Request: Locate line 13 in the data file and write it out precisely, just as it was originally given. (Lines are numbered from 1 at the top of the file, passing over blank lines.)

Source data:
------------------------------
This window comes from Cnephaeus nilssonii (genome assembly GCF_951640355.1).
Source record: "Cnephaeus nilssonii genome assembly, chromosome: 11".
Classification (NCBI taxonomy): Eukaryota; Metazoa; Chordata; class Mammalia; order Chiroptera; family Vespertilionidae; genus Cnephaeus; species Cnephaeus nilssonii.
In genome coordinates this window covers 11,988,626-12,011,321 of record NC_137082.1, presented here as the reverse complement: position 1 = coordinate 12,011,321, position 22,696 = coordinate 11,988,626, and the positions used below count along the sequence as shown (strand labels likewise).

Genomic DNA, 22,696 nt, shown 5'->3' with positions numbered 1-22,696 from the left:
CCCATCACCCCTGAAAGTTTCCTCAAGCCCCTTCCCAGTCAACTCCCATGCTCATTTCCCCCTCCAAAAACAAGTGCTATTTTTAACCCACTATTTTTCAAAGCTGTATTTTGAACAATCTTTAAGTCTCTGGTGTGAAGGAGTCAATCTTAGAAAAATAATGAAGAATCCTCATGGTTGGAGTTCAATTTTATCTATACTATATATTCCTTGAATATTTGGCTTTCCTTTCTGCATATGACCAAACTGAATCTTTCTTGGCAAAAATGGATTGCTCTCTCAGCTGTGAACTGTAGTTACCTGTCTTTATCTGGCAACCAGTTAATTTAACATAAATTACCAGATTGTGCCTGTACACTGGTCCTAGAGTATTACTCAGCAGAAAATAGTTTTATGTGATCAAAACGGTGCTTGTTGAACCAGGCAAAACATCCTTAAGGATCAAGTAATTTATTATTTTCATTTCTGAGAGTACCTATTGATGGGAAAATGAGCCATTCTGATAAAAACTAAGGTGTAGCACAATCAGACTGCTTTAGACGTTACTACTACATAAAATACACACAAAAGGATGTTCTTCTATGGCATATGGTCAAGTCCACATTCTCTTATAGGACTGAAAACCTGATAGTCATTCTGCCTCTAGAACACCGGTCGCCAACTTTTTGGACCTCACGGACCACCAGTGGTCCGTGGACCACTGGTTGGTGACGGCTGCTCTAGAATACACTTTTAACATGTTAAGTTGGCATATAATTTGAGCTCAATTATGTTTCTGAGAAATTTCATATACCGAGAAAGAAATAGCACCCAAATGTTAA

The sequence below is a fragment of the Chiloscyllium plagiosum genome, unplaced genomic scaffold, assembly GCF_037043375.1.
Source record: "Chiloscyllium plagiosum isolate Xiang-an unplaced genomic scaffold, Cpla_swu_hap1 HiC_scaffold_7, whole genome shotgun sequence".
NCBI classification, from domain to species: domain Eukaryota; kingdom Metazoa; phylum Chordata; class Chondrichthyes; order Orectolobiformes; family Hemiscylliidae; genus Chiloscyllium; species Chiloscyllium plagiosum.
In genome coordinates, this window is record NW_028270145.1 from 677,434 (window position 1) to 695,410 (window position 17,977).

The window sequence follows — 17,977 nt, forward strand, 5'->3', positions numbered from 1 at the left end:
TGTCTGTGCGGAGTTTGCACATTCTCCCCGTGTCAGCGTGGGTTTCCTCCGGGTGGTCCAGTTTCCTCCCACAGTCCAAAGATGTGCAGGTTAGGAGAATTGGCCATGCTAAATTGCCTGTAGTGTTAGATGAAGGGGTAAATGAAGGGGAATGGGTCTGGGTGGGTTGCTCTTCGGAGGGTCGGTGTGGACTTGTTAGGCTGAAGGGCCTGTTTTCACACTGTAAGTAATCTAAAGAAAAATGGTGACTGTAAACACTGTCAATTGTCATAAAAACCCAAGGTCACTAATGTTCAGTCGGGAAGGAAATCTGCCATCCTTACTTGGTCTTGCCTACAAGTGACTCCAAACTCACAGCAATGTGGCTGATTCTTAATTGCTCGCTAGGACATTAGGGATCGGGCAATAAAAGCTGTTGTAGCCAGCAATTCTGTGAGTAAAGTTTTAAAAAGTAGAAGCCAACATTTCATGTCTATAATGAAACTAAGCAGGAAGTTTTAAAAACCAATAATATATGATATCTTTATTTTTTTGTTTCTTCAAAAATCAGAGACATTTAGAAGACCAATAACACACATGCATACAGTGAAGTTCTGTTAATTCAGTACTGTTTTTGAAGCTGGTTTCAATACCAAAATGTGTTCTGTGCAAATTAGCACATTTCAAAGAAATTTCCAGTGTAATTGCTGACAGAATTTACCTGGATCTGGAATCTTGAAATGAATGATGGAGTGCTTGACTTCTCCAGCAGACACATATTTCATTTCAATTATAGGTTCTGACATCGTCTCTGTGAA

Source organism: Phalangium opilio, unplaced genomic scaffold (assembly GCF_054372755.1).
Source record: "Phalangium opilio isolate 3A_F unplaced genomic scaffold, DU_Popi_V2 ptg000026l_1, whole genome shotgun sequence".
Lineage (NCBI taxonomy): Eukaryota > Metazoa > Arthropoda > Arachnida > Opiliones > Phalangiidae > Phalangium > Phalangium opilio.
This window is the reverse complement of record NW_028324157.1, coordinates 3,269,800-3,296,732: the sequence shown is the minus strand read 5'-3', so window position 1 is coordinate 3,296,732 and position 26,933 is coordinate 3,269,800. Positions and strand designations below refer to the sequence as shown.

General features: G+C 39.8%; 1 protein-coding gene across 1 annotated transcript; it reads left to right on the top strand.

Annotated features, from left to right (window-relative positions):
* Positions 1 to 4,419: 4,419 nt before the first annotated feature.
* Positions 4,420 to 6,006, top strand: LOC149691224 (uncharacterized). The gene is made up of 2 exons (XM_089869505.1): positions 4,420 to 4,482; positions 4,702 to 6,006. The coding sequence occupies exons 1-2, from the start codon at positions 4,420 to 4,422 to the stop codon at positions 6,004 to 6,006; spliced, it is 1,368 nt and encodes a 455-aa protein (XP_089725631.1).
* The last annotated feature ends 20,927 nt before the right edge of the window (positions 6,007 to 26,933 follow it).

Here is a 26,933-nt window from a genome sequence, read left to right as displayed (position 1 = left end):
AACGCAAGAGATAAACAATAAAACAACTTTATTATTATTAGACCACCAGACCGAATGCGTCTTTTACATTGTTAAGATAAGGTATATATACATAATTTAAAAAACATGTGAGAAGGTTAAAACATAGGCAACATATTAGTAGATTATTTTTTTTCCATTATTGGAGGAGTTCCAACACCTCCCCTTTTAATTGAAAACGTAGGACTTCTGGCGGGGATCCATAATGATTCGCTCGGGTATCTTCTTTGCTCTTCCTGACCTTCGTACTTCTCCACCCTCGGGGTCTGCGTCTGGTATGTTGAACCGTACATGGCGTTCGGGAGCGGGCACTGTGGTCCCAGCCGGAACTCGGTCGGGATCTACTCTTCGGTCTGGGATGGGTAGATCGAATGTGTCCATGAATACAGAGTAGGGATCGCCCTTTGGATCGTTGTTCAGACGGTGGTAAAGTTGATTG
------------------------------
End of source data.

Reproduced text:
Source organism: Phalangium opilio, unplaced genomic scaffold (assembly GCF_054372755.1).